Beauty

Relaxing spa experience feels like a holiday without the travel

Spa entrepreneur lifts the usual staycation a few notches with new luxurious offerings.
 

Espa founder Susan Harmsworth wants to lure more Singaporeans to spend their holidays - no plane ride needed - at the sprawling 10,000 sq m luxury wellness spa at Resorts World Sentosa (RWS).

"We already have many locals coming out of the city and taking three-day breaks at Espa as a retreat," says Ms Harmsworth (photo), who was in town in November for a market visit. The Briton started her spa and wellness brand in 1993.

"I think many people don't want to get on the plane if they can help it, especially when they can drive 20 minutes to a sanctuary with the sea and greenery."

As with all the Espa spas in cities around the world, about 50 per cent of the patrons at Espa RWS are residents of Singapore.

Today, there are around 450 Espa spas in 60 places. The one at RWS is the brand's Asian flagship.

Espa is known for its exotic spa locations (think Udaipur in India and Pointe de Flacq in Mauritius) and wellness experiences that tap on holistic traditions.

These include the Turkish hammam ritual, naturopathy and iridology, the study of the iris to understand one's health.

IMAGE: ESPA

To entice more Singapore residents to spend their vacations at Espa RWS, the premium Ultimate Wellness Journey programmes were launched last August.

These comprise three-night and five-night staycations, as well as full-on seven-night retreats.

Each package includes an Espa treatment a day, fitness sessions such as yoga or a bootcamp, holistic treatments such as nutritional counselling or naturopathic consultation, dining options at top restaurants around RWS and, or add-on customised tours to attractions on the integrated resort, such as Universal Studios Singapore.

Prices start from $4,500 for a three-night stay for one at a beach villa facing the sea, to around $17,000 for a seven-night stay for two people at a tree-top loft.

"Life is hard enough. So the new packages are put together to let you have fun together with the serious treatments," says Ms Harmsworth, who has two children and is a grandmother of six.

"And having a wellness retreat doesn't mean you have to starve yourself. Have a glass of champagne at the L'Atelier de Joel Robuchon, learn about yourself and have a good time."

Previously, Espa RWS only offered staycations under its Lifestyle Retreats programmes that last between one and three nights. The activities and dining options are also limited within the Espa RWS compound.

Prices for the Lifestyle Retreats start from $808 for a one-night stay for one in a deluxe room in Equarius Hotel, to $4,608 for three nights for two in a beach villa.

WELLNESS PIONEER

Turning 70 in April, the impeccably coiffed, towering and light-footed Ms Harmsworth looks at least a decade younger.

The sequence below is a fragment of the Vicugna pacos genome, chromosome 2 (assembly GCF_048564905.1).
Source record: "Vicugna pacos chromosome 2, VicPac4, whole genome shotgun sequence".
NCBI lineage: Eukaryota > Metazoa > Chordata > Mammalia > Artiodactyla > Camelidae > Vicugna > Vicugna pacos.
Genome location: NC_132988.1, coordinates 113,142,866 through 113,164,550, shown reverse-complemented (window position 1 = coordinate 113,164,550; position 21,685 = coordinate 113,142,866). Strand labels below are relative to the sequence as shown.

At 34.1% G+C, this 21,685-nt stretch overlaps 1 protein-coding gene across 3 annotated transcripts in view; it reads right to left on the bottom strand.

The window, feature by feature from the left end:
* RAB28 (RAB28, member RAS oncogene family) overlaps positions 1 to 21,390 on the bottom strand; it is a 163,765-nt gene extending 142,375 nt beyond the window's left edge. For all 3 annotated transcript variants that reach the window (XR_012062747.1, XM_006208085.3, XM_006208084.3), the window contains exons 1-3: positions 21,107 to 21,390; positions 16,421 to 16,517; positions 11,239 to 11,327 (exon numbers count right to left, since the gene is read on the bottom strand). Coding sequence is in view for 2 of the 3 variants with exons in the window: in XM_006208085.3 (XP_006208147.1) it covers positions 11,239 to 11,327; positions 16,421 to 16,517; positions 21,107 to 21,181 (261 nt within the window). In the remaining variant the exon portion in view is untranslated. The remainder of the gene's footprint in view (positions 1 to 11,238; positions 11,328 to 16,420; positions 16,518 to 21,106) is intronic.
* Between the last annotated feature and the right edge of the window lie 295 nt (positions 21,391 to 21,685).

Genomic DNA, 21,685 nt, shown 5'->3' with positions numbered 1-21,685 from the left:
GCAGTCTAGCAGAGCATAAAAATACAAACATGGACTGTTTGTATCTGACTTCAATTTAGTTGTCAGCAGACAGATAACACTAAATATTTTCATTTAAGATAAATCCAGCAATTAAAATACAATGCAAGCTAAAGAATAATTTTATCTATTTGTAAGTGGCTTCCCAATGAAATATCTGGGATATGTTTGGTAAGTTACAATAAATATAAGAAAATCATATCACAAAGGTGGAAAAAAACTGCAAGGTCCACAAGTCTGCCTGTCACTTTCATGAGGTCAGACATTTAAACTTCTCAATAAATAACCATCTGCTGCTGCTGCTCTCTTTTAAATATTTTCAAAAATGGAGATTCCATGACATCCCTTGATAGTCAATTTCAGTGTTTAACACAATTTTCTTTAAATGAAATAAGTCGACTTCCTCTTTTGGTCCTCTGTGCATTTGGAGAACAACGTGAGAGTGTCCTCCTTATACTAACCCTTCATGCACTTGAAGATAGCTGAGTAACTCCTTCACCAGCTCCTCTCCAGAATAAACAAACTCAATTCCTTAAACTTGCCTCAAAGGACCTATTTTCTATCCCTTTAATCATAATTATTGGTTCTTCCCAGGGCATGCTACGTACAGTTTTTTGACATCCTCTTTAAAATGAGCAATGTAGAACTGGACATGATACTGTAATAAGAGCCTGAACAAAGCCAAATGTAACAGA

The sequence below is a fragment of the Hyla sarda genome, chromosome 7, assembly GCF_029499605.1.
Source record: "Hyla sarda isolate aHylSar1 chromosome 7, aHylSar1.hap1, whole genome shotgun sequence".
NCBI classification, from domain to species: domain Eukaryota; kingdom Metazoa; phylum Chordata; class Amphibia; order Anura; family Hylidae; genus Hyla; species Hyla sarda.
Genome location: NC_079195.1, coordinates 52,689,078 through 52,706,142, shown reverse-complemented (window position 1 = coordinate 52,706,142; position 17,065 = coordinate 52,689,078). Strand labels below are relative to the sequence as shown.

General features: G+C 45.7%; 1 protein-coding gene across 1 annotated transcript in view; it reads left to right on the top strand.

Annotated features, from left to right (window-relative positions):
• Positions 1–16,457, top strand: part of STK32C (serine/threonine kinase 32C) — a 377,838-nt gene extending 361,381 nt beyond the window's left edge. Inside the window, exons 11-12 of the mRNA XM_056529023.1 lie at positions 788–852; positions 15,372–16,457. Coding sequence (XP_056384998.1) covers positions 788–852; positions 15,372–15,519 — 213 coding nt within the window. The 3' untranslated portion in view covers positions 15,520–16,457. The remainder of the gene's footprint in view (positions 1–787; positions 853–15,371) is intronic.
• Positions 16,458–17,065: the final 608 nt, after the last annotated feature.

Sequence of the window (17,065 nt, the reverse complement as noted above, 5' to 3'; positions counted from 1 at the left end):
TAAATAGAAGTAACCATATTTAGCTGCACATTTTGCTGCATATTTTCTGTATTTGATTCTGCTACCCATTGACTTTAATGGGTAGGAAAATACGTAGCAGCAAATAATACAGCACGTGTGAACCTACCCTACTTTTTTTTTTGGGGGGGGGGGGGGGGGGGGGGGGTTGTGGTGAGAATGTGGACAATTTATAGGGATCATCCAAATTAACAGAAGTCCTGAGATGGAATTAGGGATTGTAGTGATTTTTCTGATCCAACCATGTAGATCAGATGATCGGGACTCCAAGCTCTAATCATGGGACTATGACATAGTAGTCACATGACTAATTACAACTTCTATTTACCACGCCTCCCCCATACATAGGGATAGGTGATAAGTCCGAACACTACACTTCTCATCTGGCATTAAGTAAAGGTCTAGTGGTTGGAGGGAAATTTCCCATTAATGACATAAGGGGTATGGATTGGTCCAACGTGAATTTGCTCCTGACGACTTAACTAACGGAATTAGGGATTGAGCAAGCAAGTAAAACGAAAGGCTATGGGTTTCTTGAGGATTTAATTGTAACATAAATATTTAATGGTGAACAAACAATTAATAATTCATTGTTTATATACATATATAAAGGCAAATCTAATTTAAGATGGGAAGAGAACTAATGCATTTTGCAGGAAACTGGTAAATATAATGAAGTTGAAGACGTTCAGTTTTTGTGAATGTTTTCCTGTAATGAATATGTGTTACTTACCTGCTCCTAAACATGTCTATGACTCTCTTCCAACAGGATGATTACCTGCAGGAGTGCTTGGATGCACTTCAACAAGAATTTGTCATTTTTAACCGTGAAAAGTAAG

No doubt, her youthful demeanour is the result of four decades spent in the spa and wellness industry, where she has possibly road-tested and researched every age-defying wellness treatment and routine popularised in the last 40 years.

Interestingly, Ms Harmsworth started her career at 21 as the features editor of British Vogue. While there, she helped Vidal Sassoon develop his first haircare range that was launched in the 1960s.

Her break into the wellness and spa industry came when she moved to Toronto, Canada, with her first husband in the late 1960s.

Noticing the dearth of good beauty salons in her new home and, ironically, an abundance of well-trained Eastern European therapists who had emigrated to Toronto after the war, Ms Harmsworth opened her first salon in 1970.

Eastern European therapists are traditionally trained with a medical perspective on skin and bodily functions. The knowledge that Ms Harmsworth picked up from them would stand her in good stead in her later businesses, including Espa.

She moved to France in 1980 to work at a thalassotherapy centre where sea water was used to treat conditions such as stress and post-surgery complications.

Then she returned to the United Kingdom to run a "health farm" for people suffering from stress, bereavement, divorce, drug or alcohol problems. The services provided there included personal training, reflexology and nutrition counselling - much like what is offered in Espa today.

After a stint in designing spas for cruise liners, she saw that while the hotels in the early 1990s had gyms and pools, they lacked quality spas.

"This was at a time when no one massaged the hands and feet, and facials ended at the chin," she recalls.

That was the beginning of the consulting arm of Espa, where she helps to conceive, design and staff the spas of five-star hotels, including Mandarin Oriental, the Ritz-Carlton and Four Seasons.

Around the same time, she launched the Espa spas, and her own skincare line that is made with naturally derived ingredients to complement the treatments.

Ms Harmsworth says the success of a spa service is dependent on a few key factors: "While 60 per cent of the treatment experience is down to the skills of the therapist, the other 40 per cent is dependent on the massage bed, its warmth, the skincare products and music that does not drive you crazy."

The expert's tips on maximising your time at the spa?

"If the spa has amenities like a steam sauna or onsen pool, arrive at least 45 minutes beforehand to enjoy the facilities, boost your circulation and relax.

"It takes the therapist half an hour to warm up the muscles during a massage. But if you are already warmed up beforehand, you can benefit more from the massage."

This article was first run in The Straits Times newspaper on January 23, 2014. For similar stories, go to sph.straitstimes.com/premium/singapore. You will not be able to access the Premium section of The Straits Times website unless you are already a subscriber.

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